- Police sergeant Matthew Dana passed away in August after overdosing on kratom, which comes from a Southeast Asian plant
- Proponents of the supplement say it can be used to wean people addicted to heroin and other opioids off of drugs
- However, the FDA has warned that it can induce withdrawal symptoms and cause other harmful side effects
- Kratom advocates are worried that Dana’s death will lead to a ban of the supplement, which the FDA is currently reviewing
The death of a 27-year-old police sergeant who overdosed on an herbal supplement has called into question the safety of the cure-all remedies.
New York State Sergeant Matthew Dana, who spent his time uncovering narcotics dealers, passed away on Sunday, August 6, and an autopsy has since revealed that an overdose on kratom killed him.
Even as the use of dietary supplements in the US has grown in recent years, kratom has been banned in six states given its association with 15 deaths in just two years.
Kratom can be purchased online and at convenience stores, smoke shops and gas stations.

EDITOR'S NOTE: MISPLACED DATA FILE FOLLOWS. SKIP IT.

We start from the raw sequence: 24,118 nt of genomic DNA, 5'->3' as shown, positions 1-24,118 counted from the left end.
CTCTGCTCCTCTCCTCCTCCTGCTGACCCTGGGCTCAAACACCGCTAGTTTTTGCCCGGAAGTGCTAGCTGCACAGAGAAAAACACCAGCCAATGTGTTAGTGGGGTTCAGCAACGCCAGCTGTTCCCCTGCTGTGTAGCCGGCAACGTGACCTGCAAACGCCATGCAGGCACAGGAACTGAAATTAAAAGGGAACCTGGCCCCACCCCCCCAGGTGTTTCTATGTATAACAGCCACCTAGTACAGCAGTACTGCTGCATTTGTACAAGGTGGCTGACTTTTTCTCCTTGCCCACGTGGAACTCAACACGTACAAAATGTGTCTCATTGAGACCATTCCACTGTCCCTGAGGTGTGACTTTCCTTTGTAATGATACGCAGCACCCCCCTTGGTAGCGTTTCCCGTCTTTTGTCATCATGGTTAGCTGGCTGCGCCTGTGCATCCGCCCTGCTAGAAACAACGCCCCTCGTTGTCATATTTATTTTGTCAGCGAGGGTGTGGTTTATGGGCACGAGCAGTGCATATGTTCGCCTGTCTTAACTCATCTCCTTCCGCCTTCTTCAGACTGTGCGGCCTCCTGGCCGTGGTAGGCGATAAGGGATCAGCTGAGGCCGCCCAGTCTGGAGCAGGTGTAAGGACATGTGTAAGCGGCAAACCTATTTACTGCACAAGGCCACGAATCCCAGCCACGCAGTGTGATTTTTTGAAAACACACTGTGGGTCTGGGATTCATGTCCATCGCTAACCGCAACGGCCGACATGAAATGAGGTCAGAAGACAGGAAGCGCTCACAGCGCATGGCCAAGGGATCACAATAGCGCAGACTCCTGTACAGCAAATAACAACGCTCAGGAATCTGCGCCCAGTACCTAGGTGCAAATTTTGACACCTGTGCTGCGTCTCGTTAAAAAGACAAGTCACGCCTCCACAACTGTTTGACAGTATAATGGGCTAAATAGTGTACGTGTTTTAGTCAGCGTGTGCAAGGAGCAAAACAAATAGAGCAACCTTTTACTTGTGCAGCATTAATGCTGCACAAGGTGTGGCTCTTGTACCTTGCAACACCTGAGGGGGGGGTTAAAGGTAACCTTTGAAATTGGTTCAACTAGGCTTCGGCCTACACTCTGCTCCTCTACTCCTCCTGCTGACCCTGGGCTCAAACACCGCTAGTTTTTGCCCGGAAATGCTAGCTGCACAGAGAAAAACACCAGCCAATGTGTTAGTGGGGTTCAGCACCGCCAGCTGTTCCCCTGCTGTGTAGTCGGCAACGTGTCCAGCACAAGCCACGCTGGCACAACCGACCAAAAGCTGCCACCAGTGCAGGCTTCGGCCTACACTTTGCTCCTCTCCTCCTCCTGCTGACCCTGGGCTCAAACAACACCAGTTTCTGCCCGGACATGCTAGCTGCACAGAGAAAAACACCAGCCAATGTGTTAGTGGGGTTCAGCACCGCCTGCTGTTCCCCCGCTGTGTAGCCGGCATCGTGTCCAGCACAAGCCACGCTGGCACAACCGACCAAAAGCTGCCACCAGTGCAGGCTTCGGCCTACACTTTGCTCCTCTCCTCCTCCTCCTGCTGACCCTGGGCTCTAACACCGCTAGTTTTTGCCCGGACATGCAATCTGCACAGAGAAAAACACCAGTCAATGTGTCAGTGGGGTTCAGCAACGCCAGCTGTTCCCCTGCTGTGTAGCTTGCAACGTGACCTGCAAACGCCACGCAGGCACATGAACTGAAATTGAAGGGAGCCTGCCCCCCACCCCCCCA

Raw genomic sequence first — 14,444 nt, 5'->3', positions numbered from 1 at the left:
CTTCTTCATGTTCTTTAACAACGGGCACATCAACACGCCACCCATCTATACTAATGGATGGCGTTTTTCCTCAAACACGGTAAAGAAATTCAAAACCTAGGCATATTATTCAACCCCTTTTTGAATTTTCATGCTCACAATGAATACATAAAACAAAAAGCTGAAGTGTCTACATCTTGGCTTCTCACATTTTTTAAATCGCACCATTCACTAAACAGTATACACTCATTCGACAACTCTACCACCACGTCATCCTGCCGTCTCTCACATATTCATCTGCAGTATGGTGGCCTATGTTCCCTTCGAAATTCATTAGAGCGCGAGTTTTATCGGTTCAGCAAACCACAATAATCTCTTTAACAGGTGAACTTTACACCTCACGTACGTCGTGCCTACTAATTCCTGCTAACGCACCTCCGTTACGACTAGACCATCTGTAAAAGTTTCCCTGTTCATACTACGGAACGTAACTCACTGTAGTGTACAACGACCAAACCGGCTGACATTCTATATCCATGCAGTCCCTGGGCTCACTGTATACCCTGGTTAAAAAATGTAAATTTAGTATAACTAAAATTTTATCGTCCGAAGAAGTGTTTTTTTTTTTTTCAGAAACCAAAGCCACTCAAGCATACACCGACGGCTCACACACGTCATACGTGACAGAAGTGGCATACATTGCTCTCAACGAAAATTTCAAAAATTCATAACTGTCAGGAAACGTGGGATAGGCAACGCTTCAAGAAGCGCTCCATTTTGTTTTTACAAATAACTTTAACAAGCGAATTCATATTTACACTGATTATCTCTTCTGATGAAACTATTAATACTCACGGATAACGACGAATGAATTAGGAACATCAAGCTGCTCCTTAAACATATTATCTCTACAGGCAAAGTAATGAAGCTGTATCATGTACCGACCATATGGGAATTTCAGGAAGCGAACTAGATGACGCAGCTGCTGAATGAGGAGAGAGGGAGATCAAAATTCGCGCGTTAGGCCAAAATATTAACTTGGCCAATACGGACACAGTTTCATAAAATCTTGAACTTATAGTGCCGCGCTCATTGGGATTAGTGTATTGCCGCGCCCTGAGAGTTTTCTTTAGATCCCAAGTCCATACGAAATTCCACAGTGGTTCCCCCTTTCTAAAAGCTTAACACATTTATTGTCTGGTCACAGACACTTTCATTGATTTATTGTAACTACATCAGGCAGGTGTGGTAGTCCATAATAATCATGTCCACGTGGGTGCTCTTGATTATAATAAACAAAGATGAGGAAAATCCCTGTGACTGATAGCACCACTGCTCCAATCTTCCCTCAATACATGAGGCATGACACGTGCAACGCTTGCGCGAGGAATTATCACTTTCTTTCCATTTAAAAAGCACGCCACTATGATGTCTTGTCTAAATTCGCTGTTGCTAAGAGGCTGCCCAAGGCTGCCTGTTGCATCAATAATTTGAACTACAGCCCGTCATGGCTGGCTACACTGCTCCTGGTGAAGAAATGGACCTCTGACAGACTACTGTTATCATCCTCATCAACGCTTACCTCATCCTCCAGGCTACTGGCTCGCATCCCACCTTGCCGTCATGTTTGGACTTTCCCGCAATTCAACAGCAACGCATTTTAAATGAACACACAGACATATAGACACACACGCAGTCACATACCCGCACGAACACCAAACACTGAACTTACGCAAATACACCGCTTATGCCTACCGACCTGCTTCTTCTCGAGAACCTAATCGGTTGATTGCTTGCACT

The drug’s proponents argue that it is used to relieve pain and to wean people with addictions off heroin and other opioids.
Additionally, kratom has been used recreationally more and more, as users claim it can both energize and relax them, depending on how much of it they consume.
But the FDA has warned that the supplement causes adverse health effects, including severe withdrawal symptoms.
A 2014 warning from the administration said it could induce respiratory depression, vomiting, nervousness, weight loss and constipation.
The warning noted withdrawal symptoms may include hostility and aggression, but it did not list pulmonary edema as a side effect.
Dana’s death has revived the debate, though, striking fear among kratom advocates that it could be cited in an ongoing federal review to get it banned nationwide.
The following are supplements that consumers need to know the dangers of.
Kava: The NIH has said that the supplement which is supposed to combat anxiety can cause serious liver damage.
Comfrey: The FDA has said that users should avoid orally consuming this supplement, which is known to heal wounds such as bruises and sprains, because it might cause lung damage.
Chaparral: While proponents advertise that the supplement reduces pain and inflammation, little evidence has supported this, and it has been on the FDA’s poisonous plant list for 20 years because of its ability to cause irreversible liver damage.